To return now to the workshop I mentioned at the beginning of this post: one participant, a professor in religion and cultural history from a neighboring Baltic country, eagerly shared an example from academia that fit well with the idea of a “civilizing process” enacted through shaming. Although she herself had books and articles published by the recognized Western university presses and peer-reviewed articles in acclaimed international journals, she said she and other Baltic colleagues now felt anxious that monographs and articles published in their native languages and journals no longer “counted.” Only those research results recognized by Western publishers and internationally known peer-review journals were deemed “worthwhile.” Those academics who write for national outlets may begin to feel inferior and even ashamed in relation to those who are oriented towards international publishers. This workshop participant’s example demonstrates again how post-Soviet transformation more broadly followed the logic of what Norbert Elias called a “civilizing process.”
As I was writing this post, Vladimir Putin’s invasion of Ukraine began. As the mother of two toddlers, I felt great anxiety and simultaneous empathy and sadness for the desperation many Ukrainians and their families had to face. I was angry at Putin for his devastating ambition. Yet Norbert Elias’s argument made me see in Vladimir Putin a frantic will to stop the “civilizing process” the Western institutions and governments were encouraging in Ukraine, to limit the space this process invaded, and instead maintain the space run by Putin’s own standards, no matter what it takes. It is as though Putin resists accepting the logic of a “civilizing process” (the logic we in the West call “rational,” as opposed to all the irrationality Putin has unleashed), and the shaming which underlies it, instead replacing these emotions with deep anger and a desire for revenge.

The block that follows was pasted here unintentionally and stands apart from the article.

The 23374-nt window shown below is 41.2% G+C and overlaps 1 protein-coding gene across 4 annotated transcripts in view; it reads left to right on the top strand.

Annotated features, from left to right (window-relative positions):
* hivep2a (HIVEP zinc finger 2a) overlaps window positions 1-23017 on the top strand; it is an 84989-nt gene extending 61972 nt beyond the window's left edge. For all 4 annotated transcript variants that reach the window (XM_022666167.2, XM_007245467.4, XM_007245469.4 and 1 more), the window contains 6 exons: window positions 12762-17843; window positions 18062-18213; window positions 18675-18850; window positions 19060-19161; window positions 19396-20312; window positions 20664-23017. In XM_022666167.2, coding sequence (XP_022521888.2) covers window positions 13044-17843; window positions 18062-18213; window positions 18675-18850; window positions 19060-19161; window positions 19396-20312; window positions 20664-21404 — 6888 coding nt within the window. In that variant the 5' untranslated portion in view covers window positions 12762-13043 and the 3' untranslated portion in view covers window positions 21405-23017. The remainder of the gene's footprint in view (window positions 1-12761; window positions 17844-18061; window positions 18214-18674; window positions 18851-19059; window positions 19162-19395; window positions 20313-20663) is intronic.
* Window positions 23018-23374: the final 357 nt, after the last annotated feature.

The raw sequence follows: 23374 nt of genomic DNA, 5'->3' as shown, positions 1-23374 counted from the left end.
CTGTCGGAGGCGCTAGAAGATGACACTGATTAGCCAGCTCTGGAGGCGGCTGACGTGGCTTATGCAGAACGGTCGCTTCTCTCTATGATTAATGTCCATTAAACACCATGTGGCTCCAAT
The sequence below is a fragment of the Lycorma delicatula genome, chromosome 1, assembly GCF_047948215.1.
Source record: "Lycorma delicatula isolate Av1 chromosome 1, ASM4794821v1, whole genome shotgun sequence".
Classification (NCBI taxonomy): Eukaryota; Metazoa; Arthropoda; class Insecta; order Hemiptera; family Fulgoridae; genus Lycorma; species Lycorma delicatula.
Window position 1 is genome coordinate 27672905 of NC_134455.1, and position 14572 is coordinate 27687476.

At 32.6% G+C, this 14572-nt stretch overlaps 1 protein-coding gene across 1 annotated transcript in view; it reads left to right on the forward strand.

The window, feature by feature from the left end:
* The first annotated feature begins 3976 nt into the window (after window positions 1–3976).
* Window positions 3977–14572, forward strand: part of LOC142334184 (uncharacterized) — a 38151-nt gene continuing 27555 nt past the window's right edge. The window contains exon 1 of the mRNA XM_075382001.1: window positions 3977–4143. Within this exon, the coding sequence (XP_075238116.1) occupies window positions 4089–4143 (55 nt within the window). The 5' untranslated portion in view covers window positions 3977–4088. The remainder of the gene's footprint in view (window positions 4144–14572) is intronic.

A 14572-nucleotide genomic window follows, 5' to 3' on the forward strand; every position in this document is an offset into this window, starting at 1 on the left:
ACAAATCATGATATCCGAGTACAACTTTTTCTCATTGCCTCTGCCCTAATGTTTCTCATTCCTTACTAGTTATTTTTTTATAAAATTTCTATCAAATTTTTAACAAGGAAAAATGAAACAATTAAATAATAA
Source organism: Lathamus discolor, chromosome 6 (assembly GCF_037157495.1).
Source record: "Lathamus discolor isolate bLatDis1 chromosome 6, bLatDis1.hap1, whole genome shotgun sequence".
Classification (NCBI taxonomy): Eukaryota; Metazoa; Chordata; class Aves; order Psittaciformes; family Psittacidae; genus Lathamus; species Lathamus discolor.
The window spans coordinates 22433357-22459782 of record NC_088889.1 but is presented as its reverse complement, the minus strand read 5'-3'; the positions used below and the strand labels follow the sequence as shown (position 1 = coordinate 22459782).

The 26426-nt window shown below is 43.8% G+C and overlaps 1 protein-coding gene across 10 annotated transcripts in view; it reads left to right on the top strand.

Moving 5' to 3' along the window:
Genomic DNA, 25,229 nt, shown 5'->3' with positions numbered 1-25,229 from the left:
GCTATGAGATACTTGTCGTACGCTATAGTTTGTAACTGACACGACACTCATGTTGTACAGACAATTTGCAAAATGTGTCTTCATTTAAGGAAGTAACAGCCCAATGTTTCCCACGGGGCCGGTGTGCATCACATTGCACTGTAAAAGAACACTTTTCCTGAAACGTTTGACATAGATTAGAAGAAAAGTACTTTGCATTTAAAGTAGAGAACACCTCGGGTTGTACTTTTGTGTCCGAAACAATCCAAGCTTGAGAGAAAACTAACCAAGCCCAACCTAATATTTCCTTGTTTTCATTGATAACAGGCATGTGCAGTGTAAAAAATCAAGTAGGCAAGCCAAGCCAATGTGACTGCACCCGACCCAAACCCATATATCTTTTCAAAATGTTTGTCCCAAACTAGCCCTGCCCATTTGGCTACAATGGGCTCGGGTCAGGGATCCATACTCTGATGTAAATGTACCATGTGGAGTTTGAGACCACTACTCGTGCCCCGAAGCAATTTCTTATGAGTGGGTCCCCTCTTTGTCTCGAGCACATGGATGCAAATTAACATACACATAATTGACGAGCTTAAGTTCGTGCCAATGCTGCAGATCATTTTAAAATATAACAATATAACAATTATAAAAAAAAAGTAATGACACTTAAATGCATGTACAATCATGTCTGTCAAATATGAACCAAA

Although Russia has not escaped capitalistic development, just as it has not escaped a post-Soviet neoliberalization that subordinated many of its institutions to a kind of Western standard, Putin continues to resist the Western “civilizing process” through the domain of power and its most brutal mechanism—war.